So it is hard to imagine why there would be a connection between symptoms of dry eyes and head injury. Many of my traumatic brain injury (TBI) patients complain of ocular irritation, redness, and foreign body sensation after head injury. In the absence of direct ocular injury, I have found such complaints difficult to assess.

I was surprised to find a recent publication from the British Journal of Ophthalmology from August 2017 confirms the association between dry eyes and TBI. The causal relationship between the two problems is interesting- many patients with concussions are simply more sensitive to visual discomfort. Thus, it is possible that individuals with a previous mild dry eye syndrome become much more aware of a foreign body or scratchy feeling in their eyes.

The importance of this scientifically supported finding is not just interesting, but can effect a person’s quality of life. People with dry eyes suffer. I have written a previous blog on how patients with TBI are more sensitive to light. Well, people with dry eyes are also more sensitive to light and this can have a big impact on daily activities such as driving.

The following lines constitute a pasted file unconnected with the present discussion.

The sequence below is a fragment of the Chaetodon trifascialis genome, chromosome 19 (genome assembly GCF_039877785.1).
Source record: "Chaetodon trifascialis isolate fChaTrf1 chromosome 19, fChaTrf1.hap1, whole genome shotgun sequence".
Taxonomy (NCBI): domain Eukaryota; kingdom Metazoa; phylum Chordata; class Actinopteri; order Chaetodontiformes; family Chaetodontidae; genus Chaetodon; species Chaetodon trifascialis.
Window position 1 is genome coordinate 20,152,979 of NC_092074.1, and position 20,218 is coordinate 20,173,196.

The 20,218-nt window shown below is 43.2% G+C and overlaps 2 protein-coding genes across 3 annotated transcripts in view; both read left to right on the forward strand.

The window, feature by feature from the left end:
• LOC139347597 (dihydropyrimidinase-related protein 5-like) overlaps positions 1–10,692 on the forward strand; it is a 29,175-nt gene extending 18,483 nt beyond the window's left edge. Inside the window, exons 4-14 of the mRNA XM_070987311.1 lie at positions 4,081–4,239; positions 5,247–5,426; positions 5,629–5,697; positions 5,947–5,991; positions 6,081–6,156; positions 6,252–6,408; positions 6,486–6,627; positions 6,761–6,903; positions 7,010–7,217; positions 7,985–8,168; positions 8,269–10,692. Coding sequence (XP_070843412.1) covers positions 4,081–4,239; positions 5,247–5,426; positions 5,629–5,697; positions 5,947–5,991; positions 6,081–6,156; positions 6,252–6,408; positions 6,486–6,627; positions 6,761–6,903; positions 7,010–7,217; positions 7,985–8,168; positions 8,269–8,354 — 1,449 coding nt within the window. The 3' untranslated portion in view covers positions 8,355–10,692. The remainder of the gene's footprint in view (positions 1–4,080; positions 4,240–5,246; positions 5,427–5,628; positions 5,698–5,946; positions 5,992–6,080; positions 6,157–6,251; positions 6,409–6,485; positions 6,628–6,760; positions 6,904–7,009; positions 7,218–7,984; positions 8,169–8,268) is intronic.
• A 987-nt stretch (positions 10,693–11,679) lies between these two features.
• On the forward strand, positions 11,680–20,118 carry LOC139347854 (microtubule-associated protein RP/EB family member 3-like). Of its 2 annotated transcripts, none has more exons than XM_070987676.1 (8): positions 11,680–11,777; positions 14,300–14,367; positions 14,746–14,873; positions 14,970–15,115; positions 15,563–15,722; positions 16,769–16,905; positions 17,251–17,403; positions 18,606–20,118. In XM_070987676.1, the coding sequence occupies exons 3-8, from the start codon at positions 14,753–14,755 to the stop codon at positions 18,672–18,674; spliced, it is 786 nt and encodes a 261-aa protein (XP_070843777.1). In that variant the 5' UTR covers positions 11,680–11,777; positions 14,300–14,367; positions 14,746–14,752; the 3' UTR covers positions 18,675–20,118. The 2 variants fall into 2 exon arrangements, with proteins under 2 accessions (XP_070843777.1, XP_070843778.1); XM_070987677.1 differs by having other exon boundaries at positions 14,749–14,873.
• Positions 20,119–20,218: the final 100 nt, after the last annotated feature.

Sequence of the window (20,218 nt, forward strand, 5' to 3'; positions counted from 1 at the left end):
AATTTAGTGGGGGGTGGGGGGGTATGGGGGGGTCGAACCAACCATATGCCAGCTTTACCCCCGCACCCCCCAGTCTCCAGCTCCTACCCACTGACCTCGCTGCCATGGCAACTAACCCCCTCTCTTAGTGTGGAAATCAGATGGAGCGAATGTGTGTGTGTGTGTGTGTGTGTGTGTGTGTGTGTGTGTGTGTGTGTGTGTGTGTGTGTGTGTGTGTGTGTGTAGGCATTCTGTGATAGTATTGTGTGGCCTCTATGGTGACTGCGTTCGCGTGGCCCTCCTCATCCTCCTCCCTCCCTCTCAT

Patients with significant head injuries have documented evidence of blinking abnormalities. This connection is simple- patients with TBI blink less frequently and this causes dry eyes. Why they blink less is unclear, but one could imagine a connection between brain injury and automatic blinking- this pathway is probably disrupted.

Individuals with TBI also frequently have altered neurologic facial sensation and the surface of the eyes are innervated by the same nerves that innervate the skin of the face.

The important point in this blog is to not ignore a patient’s actual complaints. Prior to my reading the recent Ophthalmology journal article, I might have partially ignored my TBI patient’s complaint of dryness. But I’m now aware of this association and will treat these patients more aggressively. Even as an experienced ophthalmologist, I continually learn about new associations between head injuries and eye problems.

I believe it is my responsibility to read the literature and bring this information to the public.

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